BARNABY Joyce has accused Malcolm Turnbull of trying to bring down the government after the former prime minister lobbied his successor to refer Peter Dutton to the High Court.
"What we now have is a majority of one and it seems like (Mr Turnbull) has an active campaign to try and remove us as the Government," Mr Joyce told reporters in Canberra on Thursday. "Boy, that is bitterly disappointing."
Mr Joyce said it would be fair to characterise Mr Turnbull's intervention as "wrecking and sniping". He agreed it could be likened to guerrilla warfare.
Mr Joyce argued Coalition MPs had given the former prime minister loyalty and expected it in return, warning Mr Turnbull risked impugning his legacy.
"It's not so much how you rode the horse, it's how you get off it that counts," Mr Joyce later told Sky News.
"Some people get off sweetly out of the saddle and walk to the rails. Some people just want to keep one foot in the stirrup and get dragged around for a bit, and it doesn't look good."
Mr Turnbull's comment came in the form of a tweet on Wednesday night - his first intervention in Aussie politics since being rolled as prime minister.
"The point I have made to Scott Morrison and other colleagues is that given the uncertainty around Peter Dutton's eligibility, acknowledged by the Solicitor General, he should be referred to the High Court, as Barnaby was, to clarify the matter," he tweeted.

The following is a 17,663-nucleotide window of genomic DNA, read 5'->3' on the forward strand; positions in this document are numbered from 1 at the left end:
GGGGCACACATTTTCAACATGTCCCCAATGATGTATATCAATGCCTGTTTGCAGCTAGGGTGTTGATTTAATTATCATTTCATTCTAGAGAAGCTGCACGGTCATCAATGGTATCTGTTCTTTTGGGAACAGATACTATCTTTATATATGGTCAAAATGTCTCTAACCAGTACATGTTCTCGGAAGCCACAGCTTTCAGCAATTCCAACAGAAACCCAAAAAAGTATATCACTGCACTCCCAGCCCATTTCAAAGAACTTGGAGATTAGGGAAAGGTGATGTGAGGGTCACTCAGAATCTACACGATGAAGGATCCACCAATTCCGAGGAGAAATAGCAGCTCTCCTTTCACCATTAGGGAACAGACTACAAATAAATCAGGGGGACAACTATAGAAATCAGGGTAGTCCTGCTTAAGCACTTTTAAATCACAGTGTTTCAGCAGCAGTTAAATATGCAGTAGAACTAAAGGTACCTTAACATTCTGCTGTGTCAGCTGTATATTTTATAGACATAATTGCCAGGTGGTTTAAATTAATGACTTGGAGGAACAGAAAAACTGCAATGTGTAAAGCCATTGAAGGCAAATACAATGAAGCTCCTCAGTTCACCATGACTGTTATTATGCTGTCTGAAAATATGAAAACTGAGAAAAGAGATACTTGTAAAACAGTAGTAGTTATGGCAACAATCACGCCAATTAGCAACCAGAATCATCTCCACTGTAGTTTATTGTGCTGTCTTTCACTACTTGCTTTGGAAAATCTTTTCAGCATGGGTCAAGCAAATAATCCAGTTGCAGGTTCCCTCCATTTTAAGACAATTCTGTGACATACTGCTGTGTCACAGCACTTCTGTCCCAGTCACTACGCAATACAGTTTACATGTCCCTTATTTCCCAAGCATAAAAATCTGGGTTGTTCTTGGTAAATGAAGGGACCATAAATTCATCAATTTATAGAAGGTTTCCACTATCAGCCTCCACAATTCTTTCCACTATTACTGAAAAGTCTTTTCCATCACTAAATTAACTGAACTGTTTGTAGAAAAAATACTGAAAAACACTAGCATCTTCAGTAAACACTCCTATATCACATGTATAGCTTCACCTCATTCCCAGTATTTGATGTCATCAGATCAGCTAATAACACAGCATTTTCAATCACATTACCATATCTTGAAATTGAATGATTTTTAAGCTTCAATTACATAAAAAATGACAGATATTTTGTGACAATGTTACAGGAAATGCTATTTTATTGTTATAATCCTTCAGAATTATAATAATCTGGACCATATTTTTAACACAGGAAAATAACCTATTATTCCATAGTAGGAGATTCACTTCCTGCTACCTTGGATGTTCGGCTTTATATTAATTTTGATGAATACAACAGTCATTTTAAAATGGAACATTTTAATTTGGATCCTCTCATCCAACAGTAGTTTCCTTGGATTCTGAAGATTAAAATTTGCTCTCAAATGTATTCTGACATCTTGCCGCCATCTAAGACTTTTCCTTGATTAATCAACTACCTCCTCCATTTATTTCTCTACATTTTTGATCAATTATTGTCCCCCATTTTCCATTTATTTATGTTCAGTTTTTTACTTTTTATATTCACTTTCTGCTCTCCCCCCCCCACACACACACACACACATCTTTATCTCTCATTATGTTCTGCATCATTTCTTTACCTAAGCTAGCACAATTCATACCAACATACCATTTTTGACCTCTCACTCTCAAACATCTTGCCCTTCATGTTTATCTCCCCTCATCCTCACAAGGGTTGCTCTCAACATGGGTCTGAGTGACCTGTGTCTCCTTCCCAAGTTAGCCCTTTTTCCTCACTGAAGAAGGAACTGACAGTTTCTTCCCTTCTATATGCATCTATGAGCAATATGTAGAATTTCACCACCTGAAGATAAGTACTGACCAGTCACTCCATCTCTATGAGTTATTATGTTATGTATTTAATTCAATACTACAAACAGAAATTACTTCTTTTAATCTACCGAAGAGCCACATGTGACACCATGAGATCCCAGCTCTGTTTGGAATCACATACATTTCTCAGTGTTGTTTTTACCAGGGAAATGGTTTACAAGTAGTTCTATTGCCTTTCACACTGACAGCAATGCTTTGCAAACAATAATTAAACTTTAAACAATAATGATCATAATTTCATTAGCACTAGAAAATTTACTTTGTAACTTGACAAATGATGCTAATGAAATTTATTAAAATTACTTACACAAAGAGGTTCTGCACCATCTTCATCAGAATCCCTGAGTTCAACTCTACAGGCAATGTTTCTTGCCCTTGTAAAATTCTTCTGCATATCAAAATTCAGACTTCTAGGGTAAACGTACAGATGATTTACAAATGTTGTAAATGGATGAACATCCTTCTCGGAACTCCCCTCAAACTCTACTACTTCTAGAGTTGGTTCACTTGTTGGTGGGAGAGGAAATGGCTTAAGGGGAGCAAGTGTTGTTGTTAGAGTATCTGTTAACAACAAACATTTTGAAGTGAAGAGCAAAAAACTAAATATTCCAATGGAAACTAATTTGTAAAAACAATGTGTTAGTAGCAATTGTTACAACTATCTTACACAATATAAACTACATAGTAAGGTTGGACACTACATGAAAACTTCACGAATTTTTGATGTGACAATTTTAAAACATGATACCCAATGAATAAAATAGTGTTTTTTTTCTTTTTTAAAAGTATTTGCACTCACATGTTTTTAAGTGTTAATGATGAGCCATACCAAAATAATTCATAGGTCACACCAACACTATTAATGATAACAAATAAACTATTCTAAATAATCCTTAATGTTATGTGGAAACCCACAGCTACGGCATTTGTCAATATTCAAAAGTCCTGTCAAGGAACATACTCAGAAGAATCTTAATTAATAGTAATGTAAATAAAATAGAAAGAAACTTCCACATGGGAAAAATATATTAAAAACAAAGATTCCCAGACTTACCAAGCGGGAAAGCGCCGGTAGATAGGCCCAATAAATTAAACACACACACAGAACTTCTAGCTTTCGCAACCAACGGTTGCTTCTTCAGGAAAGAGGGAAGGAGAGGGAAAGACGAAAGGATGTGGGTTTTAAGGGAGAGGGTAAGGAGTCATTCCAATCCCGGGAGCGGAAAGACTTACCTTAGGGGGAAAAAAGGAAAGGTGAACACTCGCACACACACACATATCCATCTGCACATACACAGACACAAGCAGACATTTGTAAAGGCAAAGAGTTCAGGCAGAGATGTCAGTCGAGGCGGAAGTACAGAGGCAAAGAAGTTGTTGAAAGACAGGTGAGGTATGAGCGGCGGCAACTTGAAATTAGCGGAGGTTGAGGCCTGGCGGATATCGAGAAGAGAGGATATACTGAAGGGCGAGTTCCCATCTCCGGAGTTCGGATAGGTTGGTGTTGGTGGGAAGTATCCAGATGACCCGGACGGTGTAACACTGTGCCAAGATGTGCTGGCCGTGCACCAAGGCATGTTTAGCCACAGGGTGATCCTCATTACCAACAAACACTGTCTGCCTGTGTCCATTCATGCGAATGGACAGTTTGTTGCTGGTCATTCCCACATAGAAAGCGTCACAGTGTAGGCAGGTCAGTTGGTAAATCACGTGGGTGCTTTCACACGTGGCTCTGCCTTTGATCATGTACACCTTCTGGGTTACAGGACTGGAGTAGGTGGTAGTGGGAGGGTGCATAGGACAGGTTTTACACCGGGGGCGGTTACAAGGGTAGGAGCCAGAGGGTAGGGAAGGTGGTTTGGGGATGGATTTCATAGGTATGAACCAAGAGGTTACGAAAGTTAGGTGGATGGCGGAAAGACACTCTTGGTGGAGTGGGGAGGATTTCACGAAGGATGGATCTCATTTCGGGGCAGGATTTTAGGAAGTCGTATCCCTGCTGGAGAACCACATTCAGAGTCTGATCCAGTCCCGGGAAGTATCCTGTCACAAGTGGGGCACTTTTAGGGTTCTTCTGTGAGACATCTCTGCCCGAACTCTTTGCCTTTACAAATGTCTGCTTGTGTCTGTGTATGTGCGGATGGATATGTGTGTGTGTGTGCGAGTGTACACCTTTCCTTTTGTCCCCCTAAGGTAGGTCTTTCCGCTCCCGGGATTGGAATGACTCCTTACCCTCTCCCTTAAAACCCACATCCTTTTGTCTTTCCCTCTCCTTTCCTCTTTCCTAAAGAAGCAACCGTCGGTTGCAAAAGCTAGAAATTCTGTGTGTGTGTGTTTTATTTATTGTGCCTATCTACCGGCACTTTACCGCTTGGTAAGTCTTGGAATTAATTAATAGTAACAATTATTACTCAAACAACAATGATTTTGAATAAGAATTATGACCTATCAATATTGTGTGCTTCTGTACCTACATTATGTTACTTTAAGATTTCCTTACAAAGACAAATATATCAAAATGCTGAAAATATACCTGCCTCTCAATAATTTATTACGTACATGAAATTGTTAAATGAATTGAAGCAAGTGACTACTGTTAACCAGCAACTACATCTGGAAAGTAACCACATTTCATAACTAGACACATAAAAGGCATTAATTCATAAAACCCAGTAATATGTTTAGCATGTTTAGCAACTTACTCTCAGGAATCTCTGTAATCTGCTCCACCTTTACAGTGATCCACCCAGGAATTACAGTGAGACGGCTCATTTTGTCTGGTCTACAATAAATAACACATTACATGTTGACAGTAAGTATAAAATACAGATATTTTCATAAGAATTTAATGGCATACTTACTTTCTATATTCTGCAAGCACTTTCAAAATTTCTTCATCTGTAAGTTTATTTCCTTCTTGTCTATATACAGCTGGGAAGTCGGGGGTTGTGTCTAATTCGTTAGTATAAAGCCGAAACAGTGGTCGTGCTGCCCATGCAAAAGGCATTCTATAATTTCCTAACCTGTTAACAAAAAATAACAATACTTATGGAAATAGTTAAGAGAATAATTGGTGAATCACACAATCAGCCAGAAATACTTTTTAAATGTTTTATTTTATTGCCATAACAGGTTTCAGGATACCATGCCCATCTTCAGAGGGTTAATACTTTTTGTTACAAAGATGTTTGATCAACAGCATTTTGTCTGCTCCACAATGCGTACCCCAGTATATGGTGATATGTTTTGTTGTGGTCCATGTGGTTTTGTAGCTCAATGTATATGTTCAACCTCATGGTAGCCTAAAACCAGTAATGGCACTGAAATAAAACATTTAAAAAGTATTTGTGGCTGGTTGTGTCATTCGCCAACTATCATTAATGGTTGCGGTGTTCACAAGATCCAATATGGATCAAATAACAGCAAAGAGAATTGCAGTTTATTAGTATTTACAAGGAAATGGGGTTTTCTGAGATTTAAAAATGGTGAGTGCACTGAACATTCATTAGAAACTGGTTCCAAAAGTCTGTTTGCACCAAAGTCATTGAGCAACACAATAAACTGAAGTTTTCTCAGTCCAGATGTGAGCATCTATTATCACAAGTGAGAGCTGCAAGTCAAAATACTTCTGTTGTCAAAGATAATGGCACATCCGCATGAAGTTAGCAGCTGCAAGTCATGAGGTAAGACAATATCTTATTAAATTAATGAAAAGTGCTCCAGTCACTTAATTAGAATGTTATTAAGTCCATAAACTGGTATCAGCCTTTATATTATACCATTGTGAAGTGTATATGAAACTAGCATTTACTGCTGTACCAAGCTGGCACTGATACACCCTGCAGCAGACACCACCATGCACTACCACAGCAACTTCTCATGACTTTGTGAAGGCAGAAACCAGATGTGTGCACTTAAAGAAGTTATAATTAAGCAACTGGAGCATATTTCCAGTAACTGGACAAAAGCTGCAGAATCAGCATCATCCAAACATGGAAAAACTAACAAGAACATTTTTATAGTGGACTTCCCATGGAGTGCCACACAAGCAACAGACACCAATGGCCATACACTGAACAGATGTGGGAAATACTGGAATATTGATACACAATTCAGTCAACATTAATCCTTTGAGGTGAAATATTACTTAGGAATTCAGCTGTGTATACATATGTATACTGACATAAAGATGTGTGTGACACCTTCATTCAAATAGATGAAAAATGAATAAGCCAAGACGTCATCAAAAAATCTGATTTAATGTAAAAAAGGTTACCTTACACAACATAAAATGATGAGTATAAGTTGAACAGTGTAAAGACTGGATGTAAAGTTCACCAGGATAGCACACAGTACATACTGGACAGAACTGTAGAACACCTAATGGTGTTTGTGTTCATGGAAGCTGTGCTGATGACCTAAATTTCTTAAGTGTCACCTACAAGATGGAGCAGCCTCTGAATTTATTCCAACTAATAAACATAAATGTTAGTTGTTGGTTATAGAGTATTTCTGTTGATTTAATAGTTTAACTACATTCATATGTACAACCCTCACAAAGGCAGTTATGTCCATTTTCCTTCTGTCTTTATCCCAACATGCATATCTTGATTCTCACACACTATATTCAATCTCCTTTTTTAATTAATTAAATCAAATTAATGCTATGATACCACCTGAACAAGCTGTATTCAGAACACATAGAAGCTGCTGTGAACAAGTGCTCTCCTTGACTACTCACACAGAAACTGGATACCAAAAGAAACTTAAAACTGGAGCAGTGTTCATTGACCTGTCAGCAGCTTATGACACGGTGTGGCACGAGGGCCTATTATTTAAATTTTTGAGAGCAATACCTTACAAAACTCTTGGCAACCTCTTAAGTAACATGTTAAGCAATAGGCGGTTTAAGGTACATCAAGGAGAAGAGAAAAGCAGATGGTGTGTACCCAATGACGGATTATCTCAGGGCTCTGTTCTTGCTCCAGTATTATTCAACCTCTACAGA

Mr Dutton is under a constitutional cloud over his personal financial stake in publicly funded childcare centres, which his critics claim presents a conflict of interest.
The constitution bans politicians from benefiting financially in any way from the Commonwealth.
Asked whether the Home Affairs Minister should be referred to the High Court, Mr Joyce said Mr Dutton was an honourable person.
"I'm not going to start being someone else's judge and jury," he said.
Mr Joyce served as deputy prime minister to Mr Turnbull before being forced to resign, with the pair falling out over the former Nationals leader's affair with a staffer.
Mr Joyce referred himself to the High Court earlier this year after discovering he was a dual citizen, putting him in breach of the constitution.